The movie didn’t start out as comical live-action cartoon, it was largely Carrey’s rubber-faced persona that pushed it in that direction. More on that later though, we’ll kick things off with some trivia on how Carrey adapted to his green alter ego.
1. The Mask’s over-sized teeth were meant to be a visual only. The giant teeth that Stanley Ipkiss has when wearing the mask were only meant to be a visualization prop. Carrey liked the way they looked though and learned to speak his lines while wearing them, giving producers freedom to use them more often.
2. Jim Carrey’s elasticity saved the special effects team some cash. Working with an actor that has a face and body movements as rubbery as Jim Carrey’s has its advantages. The special effects team was able to cut back on some of the digital effects and save a little cash because Carrey could contort his body and face naturally.
3. The Mask’s yellow zoot suit was inspired by Carrey’s mother. The bright yellow suit that Stanley Ipkiss wears was based on a similar-looking suit jacket that Jim Carrey’s mother made him when he had his first stand-up TV appearance.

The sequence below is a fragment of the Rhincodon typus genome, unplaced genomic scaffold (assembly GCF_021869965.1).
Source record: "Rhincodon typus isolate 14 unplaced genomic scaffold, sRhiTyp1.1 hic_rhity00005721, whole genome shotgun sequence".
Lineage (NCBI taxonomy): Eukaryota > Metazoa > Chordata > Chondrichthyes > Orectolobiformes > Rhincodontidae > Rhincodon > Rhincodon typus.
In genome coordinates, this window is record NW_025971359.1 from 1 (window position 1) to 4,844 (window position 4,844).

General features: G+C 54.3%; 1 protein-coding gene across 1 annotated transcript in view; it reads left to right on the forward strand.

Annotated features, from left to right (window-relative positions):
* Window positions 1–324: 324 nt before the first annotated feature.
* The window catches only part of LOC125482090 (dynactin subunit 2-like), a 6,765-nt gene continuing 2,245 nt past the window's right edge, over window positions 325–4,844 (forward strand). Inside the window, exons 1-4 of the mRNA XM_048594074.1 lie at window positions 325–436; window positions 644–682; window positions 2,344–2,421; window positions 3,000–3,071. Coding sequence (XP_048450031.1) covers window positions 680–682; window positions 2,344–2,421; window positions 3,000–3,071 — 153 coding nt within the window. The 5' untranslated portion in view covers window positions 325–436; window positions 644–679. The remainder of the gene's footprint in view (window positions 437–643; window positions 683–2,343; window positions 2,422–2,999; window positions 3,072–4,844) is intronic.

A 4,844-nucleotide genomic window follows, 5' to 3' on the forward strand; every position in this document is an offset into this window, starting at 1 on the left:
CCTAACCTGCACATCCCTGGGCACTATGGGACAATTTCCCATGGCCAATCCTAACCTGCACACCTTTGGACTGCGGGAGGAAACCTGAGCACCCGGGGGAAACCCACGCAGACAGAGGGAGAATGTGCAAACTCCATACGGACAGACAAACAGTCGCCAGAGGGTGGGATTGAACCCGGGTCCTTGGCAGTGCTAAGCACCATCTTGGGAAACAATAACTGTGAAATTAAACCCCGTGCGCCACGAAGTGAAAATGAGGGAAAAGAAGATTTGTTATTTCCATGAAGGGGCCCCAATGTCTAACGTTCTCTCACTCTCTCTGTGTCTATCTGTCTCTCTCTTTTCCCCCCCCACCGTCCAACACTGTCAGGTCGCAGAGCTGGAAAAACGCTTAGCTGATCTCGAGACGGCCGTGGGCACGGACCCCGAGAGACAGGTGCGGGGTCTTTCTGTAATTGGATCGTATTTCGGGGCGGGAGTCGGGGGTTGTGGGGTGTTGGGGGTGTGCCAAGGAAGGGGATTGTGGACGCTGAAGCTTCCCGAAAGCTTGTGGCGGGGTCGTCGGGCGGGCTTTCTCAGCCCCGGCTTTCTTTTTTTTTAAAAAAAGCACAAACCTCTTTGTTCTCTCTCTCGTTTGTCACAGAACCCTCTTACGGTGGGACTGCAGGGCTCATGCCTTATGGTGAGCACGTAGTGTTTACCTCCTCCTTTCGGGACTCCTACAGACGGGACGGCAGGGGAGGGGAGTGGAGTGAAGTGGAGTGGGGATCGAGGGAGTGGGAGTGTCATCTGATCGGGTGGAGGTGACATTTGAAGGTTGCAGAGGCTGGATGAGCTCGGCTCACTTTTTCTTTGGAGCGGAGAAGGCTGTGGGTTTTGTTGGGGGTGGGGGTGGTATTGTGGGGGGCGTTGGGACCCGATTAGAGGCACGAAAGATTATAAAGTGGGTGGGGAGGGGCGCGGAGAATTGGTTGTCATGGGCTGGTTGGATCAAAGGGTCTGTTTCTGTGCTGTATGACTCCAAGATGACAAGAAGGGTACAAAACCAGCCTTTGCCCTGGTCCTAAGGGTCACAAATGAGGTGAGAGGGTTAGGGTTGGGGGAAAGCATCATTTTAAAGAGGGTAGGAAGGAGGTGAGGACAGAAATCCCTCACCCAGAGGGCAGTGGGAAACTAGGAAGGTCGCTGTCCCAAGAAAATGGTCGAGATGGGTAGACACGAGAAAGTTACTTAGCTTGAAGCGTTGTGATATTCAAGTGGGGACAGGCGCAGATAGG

4. There was a $6,550,000 difference between Carrey’s paycheck for The Mask and Dumb & Dumber. Jim Carrey only took home $450,000 for his role in The Mask, mere peanuts compared to the $7 million dollar paycheck he banked for Dumb & Dumber just a few months later. The way the New Line Cinema was able to snag Carrey for such a cheap deal was because they secured him for the movie before Ace Ventura: Pet Detective came out and annihilated the box office, making $107 million. Nobody in Hollywood — including New Line Cinema — expected Ace Ventura to be a hit and when it was Carrey’s price tag of course skyrocketed.
5. It helped change movie critics’ opinions of Jim Carrey. Ave Ventura made the movie industry realize that Jim Carrey was a commercially viable star, but it didn’t do squat for him with the critics who for the most part, HATED the movie. The Mask was Carrey’s best reviewed film of 1994 and changed Roger Ebert’s opinion from calling him “a hyper goon” in his review of Ace Ventura — he gave it only 1 star — to declaring that Carrey delivered a “joyful performance” in The Mask.
6. Anna Nicole Smith almost had Cameron Diaz’s role. The Mask was Diaz’s first movie part and it happened purely by chance. During the casting process, the casting directors were looking at the late Anna Nicole Smith for the part of Stanley’s love interest, Tina Carlyle. One of the casting directors noticed Diaz leaving her modeling agency and brought her in for the project, sending Anna Nicole back to her 89 year-old millionaire hubby. The audition process wasn’t a shoo-in for Diaz though, producers made her read for the part 12 times before giving the role to her.